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I would like to purchase a computer. Is there any way I can get money from the Office of Financial Aid to cover this?

Students are strongly encouraged to pay for a computer purchase either with financial gifts from relatives and friends or with earnings from summer jobs.  If this is not possible, the Office of Financial Aid allows students to borrow (usually through a private lender) for the purchase of a computer.  Students are allowed to borrow for a computer only once during their educational career at the University.  Documentation (receipt or written estimate) of the purchase is required.  Contact our office to learn more.

What are the Federal Income Tax Filing Requirements?

For the most up-to-date information about Federal Income Tax requirements, click on this link.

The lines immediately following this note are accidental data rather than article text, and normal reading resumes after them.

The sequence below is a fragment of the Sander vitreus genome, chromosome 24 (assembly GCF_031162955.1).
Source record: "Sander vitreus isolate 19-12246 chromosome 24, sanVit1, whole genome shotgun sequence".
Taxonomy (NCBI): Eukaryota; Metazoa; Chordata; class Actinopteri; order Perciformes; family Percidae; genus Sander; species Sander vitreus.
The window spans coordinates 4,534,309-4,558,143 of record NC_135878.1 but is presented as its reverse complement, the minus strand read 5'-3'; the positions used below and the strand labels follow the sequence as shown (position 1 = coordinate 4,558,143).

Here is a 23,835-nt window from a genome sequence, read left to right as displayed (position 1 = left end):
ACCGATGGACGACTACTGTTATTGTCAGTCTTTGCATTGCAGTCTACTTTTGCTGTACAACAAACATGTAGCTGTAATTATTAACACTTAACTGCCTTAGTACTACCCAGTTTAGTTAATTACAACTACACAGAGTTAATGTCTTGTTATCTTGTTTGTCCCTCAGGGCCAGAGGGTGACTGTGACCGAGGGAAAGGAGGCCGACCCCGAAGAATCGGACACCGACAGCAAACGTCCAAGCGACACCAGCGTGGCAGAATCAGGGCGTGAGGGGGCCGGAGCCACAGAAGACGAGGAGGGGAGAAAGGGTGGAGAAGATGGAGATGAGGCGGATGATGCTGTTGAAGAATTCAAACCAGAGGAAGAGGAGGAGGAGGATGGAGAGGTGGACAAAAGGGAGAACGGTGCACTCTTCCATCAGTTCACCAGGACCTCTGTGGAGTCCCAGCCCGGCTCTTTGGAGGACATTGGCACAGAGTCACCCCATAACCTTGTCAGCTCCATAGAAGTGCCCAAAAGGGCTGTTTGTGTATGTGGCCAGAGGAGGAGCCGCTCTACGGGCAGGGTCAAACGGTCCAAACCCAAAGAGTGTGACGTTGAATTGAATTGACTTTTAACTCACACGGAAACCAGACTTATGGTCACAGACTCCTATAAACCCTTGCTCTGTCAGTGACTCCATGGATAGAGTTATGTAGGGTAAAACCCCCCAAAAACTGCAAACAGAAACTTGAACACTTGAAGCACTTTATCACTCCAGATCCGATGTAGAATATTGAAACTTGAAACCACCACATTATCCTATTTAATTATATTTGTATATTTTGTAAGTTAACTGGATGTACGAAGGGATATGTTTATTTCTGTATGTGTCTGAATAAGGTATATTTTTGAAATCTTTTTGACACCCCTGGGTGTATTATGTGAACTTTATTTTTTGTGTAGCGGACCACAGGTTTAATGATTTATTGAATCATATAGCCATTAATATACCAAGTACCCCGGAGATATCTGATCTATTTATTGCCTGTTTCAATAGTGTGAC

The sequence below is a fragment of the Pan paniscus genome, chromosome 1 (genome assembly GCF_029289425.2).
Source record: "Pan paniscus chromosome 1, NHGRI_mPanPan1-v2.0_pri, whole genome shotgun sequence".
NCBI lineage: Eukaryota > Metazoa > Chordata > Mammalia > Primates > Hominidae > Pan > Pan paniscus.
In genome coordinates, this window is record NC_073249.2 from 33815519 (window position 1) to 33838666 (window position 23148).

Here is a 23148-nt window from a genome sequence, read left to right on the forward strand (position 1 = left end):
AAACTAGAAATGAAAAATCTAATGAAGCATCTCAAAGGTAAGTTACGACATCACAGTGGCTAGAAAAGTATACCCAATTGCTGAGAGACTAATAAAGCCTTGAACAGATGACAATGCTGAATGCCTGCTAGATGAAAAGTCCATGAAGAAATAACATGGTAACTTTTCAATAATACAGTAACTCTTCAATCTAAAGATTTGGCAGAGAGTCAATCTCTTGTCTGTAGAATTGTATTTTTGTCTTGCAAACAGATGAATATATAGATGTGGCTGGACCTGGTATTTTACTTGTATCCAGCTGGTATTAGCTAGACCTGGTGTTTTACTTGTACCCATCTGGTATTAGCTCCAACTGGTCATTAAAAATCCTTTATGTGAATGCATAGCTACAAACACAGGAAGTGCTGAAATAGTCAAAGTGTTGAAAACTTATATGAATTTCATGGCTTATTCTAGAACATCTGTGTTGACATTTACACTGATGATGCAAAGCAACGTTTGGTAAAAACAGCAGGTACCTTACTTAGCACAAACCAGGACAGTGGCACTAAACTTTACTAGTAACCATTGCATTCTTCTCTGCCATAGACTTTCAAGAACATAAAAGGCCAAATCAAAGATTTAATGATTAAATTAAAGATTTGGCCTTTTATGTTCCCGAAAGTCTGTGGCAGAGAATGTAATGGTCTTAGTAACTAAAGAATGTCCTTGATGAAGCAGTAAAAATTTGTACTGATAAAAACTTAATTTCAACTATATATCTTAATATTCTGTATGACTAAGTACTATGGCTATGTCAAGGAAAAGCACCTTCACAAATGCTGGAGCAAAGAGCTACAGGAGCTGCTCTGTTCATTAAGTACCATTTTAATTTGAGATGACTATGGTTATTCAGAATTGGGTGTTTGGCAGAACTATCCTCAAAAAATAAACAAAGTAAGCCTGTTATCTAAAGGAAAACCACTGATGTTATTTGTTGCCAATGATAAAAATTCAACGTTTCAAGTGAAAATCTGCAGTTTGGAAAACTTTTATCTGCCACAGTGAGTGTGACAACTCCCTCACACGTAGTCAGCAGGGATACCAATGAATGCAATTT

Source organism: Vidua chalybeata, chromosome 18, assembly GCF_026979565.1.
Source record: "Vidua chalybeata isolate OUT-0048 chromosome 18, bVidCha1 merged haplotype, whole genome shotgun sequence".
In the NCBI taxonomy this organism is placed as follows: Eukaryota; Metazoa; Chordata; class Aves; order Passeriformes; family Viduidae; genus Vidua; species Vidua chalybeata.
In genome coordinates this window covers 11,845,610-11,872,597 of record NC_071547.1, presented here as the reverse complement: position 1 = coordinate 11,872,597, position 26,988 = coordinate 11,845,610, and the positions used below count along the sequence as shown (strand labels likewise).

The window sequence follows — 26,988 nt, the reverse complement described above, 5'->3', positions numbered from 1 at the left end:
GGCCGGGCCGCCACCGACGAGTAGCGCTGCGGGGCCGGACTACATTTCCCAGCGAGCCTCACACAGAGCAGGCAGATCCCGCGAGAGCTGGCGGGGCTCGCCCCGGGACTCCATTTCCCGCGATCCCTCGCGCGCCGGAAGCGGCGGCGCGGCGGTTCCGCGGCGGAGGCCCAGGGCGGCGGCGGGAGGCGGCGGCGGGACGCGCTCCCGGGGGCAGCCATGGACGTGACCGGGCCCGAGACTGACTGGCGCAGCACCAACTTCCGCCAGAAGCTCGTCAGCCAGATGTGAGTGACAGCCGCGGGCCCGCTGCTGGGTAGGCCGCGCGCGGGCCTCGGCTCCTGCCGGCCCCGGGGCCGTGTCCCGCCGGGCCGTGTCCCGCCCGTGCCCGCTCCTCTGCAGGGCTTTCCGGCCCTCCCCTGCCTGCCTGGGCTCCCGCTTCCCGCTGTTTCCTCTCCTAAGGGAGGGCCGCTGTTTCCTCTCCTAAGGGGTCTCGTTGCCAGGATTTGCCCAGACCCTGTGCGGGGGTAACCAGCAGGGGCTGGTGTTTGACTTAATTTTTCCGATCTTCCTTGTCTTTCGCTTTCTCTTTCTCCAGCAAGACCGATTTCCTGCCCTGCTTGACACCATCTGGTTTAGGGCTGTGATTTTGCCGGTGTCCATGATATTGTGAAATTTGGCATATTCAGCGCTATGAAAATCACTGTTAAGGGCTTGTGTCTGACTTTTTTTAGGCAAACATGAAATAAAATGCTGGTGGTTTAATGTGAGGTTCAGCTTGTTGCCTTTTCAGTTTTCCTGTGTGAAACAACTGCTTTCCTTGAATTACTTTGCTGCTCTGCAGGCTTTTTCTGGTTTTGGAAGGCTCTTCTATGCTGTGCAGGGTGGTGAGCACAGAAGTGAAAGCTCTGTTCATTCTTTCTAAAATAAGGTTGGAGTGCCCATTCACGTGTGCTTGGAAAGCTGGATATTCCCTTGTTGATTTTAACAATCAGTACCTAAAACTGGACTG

Will my financial aid be renewed after freshman year?

Yes.  All need-based financial aid and some scholarships are renewable; however, you must reapply for financial aid each year!  Renewal information and instructions are sent to all currently enrolled students in January for aid for the following year.

The composition of your aid "package" may vary depending on the funds available in individual aid programs. However, you are likely to receive similar financial aid awards throughout your undergraduate education IF the following remain true:

  • None of your scholarships and awards is limited to only one year.
  • Your family's financial situation remains similar. (Dramatic changes in income and marital status and changes in the number of family members in college will affect your Expected Family Contribution and, therefore, your eligibility for financial aid eligibility.)